Here's a trick (which sometimes works), but it might be contained in the comments above. As stated, the Newton polyhedron (convex hull of the exponents, the latter viewed as lattice points in ${\bf R}^2$), $K$, of $P$, is contained in the double unit square in ${\bf R}^2$. First, an obvious necessary condition for nonnegativity: the coefficients of the extreme points of $K$ must be positive (as opposed to negative).

Next, for each edge of $K$, there is a corresponding polynomial (just take the exponents appearing in the edge, and use the coefficients from $P$); if $P$ is nonnegative, each of these edge polynomials must be nonnegative---but after a change of variables, the edge polynomials are really just polynomials in one variable, for which testing for nonnegativity is just the quadratic formula in your example).

This gives some necessary conditions.

Now a sufficient condition for positivity:
If $P(x,y) >$ on the interior of the positive orthant, and each of the edge polynomials is positive (which implies the coefficients at the extreme points of $K$ are all positive), then for any $Q$ with the same supporting monomials as $P$ and $Q$ having no nonnegative coefficients, there exists an integer $M$ such that the product, $Q^M P$, has no negative coefficients. (This is a generalization of Polya and Meissner's theorems; when $K$ is the double unit square, this is Meissner's theorem.)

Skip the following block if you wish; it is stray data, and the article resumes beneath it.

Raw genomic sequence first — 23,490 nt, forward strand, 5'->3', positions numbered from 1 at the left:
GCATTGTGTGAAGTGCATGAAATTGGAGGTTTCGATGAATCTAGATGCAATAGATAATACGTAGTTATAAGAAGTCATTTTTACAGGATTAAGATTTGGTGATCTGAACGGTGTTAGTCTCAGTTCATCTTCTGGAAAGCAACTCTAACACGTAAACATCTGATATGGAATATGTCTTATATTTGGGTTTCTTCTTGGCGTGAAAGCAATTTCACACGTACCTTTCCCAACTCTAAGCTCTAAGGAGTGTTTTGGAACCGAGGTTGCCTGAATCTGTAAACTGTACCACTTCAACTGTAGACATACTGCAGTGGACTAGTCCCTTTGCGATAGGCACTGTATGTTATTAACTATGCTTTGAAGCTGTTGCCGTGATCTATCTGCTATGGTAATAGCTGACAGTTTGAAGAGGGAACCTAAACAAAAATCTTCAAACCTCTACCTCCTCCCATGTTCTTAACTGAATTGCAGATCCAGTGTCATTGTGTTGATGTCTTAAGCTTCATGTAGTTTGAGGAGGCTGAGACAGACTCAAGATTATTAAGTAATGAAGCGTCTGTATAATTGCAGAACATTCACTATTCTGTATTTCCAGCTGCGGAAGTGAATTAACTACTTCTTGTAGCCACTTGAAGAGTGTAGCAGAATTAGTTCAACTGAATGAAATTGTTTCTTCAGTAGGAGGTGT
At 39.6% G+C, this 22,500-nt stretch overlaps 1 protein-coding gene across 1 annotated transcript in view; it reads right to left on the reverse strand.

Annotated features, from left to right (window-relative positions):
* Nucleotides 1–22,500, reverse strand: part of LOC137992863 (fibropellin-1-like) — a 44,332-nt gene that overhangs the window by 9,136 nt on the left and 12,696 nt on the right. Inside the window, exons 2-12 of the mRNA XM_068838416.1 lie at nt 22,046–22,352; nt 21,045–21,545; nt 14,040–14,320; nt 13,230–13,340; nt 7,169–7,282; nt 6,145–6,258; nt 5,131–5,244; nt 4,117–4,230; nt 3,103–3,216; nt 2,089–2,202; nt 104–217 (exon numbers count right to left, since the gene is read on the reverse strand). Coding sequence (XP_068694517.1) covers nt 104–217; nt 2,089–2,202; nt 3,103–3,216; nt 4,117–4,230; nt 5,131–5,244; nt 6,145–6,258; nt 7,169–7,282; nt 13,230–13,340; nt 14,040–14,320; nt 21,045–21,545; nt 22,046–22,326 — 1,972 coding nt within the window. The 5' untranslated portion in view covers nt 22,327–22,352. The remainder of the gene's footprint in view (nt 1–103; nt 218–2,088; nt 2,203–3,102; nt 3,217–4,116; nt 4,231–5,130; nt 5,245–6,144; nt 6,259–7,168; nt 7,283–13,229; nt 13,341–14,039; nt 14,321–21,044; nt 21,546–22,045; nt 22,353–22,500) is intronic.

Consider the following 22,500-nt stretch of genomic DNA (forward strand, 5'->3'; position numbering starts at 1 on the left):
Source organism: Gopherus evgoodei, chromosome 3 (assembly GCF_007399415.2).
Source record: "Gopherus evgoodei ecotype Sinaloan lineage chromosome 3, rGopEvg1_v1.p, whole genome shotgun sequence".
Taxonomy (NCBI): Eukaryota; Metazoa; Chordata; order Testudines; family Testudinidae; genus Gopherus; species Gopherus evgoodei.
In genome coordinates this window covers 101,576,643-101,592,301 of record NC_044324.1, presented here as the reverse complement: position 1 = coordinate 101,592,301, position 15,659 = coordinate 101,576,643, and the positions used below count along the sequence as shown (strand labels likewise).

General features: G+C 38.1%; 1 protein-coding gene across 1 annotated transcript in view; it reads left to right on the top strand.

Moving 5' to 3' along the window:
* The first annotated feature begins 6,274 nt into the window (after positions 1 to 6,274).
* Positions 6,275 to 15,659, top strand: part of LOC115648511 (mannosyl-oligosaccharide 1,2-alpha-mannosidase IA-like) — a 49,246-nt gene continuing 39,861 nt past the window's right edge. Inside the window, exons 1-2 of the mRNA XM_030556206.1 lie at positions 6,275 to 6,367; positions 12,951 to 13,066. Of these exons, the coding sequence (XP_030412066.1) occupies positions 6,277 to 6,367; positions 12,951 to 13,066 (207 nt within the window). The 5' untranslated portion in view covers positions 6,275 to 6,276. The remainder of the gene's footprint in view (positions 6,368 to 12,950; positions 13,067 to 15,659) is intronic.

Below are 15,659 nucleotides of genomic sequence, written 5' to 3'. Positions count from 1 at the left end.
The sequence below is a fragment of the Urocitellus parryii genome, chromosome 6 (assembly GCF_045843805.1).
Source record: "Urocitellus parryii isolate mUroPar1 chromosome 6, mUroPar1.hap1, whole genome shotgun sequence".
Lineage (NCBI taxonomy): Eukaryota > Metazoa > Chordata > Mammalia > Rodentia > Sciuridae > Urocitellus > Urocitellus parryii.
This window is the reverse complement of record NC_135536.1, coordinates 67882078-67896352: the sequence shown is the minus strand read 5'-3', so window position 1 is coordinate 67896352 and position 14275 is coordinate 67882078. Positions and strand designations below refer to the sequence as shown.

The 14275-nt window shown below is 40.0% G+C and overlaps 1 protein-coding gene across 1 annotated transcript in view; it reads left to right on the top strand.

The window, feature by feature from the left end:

The simplest (but probably not the best) choice for $Q$ is $\sum x^w$ where $w$ varies over the lattice points in $K$ (where $x^w = x_1^{w(1)}x_2^{w(2)}$ is the usual monomial, with $w = (w(1),w(2))$. Another choice is to replace the negative coefficients in $P$ by their absolute value. In any event, you can try testing $Q^m P$ for large (whatever that means in this context) choices of $m$.

And a variation: if you suspect your thing is only nonnegative, add $\epsilon Q = \epsilon \cdot \sum_{w \in K} x^w$ to $P$, where $0 <\epsilon$ is much smaller than all the absolute values of the nonzero coefficients of $P$, and test $Q^m \cdot (P + \epsilon Q)$ for nonnegative coefficients. If succcessful, reduce $\epsilon$. If unsuccessful, increase $\epsilon$; this might give estimates of lower bounds.

The problem, as usual, is that it can't give a negative answer, although it might suggest where to look.